The ergodicity bit distinguishes symbols that tend to repeat pretty soon from those that don't, so that the decoder knows whether to put them in one of the MTF queues when it sees them. (And not to put others in the MTF queues, which would waste code space and slow decoding down---you don't want to waste time looking in MTF lists for things that aren't likely to be there and get a shorter code than they otherwise would, based on frequency in the normal way, because they're there.) In text, for example, you tend to have some very common strings with relatively stable frequencies (" if the", " of a", etc.) that are best coded by frequency, and other strings in between that are better coded by recency. (That's basically the same idea as "stop words" in various text & query processing contexts; you don't want to key off of stuff that's both frequent and ubiquitous, and want to focus on stuff that's specific to the current topic and/or mode of speech---tense, person, etc.)

    I'm not sure I understand what you're asking with "is it per first-char?". The order 1 Markov model basically predicts the first character of the next symbol based on the last char or few chars of the current symbol. It's pretty crude at this point, but good enough to handle some very important common cases, like digits tending to be followed by digits or commas or decimal points, and Chinese chars by Chinese chars (vs. Latin-1 by Latin-1, when you have a mix like in HTML Chinese in, say, Chinese Wikipedia).

    As to how literals are sent, the first occurrence of a character (for UTF8 ) is sent with a special code, saying to add it to the dictionary. Subsequent occurrences are sent with a normal length 1 dictionary code, saying it's a known symbol in the dictionary and not a new char/string to be put in the dictionary.
    Last edited by Paul W.; 2nd April 2016 at 01:52. Reason: typo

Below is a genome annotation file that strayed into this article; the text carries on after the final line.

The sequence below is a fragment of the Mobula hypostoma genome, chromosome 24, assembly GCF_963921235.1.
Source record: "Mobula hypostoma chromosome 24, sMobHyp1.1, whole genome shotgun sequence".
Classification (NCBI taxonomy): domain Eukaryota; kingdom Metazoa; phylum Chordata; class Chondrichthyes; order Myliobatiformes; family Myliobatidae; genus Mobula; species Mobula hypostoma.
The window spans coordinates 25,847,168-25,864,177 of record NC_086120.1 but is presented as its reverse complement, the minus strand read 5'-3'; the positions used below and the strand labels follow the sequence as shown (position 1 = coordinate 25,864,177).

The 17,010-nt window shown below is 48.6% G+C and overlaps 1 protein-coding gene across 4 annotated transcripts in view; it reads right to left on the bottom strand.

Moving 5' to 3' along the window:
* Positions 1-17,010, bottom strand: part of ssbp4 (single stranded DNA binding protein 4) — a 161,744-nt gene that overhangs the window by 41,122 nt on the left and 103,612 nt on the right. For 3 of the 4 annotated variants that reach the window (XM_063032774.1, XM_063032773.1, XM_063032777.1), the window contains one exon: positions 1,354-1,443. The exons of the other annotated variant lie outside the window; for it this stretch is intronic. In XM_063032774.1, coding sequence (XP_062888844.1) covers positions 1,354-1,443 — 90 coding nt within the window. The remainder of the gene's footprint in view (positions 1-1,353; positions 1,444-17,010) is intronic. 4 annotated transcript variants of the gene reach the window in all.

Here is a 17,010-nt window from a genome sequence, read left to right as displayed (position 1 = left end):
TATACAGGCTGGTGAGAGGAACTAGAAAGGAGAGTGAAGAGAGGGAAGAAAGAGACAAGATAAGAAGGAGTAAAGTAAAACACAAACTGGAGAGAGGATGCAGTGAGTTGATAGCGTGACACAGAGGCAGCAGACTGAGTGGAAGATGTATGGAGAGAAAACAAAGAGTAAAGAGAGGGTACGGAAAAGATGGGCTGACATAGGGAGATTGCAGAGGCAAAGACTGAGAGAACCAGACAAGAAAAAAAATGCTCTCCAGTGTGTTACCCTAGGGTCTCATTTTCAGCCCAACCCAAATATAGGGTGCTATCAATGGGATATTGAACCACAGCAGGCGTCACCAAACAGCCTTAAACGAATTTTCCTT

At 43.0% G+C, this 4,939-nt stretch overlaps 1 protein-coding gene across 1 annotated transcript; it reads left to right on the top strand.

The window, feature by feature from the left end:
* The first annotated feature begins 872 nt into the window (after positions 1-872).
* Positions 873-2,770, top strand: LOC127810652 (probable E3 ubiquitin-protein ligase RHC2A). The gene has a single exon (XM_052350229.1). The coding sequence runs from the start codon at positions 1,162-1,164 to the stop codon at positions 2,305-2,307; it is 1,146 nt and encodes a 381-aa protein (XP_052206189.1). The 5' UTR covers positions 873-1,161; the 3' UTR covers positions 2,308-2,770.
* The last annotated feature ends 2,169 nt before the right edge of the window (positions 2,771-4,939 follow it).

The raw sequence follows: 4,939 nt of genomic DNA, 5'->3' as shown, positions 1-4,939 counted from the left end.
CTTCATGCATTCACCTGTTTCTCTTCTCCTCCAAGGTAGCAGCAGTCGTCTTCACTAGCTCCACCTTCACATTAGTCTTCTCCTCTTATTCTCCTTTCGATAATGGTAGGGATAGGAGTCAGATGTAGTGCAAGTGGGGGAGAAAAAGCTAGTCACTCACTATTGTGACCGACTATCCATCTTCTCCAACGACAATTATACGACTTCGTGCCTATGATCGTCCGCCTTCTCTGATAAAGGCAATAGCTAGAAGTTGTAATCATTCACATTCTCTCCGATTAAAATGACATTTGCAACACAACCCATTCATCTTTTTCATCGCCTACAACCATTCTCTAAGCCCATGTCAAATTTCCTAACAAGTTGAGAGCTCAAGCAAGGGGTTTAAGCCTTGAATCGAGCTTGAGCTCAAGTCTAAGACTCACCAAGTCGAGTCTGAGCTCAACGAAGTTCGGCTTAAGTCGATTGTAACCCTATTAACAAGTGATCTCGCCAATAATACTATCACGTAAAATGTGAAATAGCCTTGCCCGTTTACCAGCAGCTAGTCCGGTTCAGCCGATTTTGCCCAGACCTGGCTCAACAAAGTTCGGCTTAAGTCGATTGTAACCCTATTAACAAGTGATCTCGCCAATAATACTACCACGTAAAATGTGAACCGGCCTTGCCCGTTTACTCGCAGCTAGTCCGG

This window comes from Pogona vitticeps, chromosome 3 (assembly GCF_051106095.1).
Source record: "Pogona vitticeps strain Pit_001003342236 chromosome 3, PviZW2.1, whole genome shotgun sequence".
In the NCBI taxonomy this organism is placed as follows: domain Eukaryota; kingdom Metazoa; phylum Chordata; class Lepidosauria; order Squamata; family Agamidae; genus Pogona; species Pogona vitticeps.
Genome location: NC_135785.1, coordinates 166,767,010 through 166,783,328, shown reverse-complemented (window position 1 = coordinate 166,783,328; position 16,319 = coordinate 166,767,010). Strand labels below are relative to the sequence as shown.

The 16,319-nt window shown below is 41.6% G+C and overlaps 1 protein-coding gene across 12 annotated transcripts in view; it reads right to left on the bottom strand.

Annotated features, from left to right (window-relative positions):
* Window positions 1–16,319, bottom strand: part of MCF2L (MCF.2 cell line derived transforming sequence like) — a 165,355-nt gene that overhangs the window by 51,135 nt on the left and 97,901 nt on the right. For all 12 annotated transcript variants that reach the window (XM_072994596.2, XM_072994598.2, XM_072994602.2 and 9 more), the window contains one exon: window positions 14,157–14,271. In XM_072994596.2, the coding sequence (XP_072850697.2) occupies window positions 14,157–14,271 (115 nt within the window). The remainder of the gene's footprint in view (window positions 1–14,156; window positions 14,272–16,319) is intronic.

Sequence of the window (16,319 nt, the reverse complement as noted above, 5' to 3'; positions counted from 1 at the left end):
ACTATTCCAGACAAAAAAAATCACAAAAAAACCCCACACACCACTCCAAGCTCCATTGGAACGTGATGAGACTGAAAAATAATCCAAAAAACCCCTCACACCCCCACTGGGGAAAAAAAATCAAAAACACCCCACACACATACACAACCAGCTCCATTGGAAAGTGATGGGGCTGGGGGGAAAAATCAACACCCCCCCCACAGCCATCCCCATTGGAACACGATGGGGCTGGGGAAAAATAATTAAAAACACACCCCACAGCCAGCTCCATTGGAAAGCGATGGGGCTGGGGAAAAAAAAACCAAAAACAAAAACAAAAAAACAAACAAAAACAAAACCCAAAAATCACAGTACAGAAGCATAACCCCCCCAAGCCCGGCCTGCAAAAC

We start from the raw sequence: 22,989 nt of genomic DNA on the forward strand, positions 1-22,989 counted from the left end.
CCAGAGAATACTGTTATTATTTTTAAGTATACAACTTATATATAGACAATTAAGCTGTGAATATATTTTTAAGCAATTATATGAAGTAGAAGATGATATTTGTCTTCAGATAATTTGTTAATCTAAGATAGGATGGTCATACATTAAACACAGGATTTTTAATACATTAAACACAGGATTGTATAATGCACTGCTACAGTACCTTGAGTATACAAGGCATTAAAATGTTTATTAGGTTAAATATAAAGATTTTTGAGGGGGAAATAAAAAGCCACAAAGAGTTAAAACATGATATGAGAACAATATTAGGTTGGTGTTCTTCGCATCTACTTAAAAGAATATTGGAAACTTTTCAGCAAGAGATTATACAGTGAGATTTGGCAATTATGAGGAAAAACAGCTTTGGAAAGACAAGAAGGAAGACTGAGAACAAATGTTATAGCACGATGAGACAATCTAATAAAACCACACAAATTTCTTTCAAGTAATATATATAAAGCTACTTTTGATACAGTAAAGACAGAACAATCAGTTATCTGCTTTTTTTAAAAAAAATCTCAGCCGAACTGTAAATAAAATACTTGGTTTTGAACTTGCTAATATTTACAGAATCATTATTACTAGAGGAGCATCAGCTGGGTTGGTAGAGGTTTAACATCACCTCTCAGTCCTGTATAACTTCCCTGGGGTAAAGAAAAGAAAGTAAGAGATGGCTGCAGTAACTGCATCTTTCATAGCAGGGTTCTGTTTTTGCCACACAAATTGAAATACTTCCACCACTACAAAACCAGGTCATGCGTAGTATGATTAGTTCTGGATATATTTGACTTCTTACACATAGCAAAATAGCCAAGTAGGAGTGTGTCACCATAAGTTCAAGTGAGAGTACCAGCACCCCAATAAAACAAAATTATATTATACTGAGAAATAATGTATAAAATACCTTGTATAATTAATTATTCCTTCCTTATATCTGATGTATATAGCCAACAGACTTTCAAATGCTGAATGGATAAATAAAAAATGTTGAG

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    Hi Charles,

    Paul's comments are accurate but I have a few additional comments. Literals are not handled much differently than other dictionary entries. The main difference is that when the first instance of a literal is sent, it is sent with a special length code indicating a literal. The literal is sent with a fixed width field with size corresponding to the largest literal value. For standard ASCII text it is 8 bits (or 7 if only ASCII characters 0x0 - 0x7F are used), and it is up to 19 bits for UTF-8 compliant text. Once the initial literal is sent it is treated the same as any other dictionary symbol.

    The dictionary is kept as a set of lists per first (sub)symbol, with a list per dictionary code length. The set of dictionary lists for each leading symbol are mapped into up to 4096 code bins. Dictionary symbols are sent by sending the first symbol (with adaptive leading symbol predictions based on the trailing symbol, then the bin is sent with range coding, then if the bin is for a code length of more than 12 bits, the index within that code length list is also range coded.

    Best Regards,

    Kennon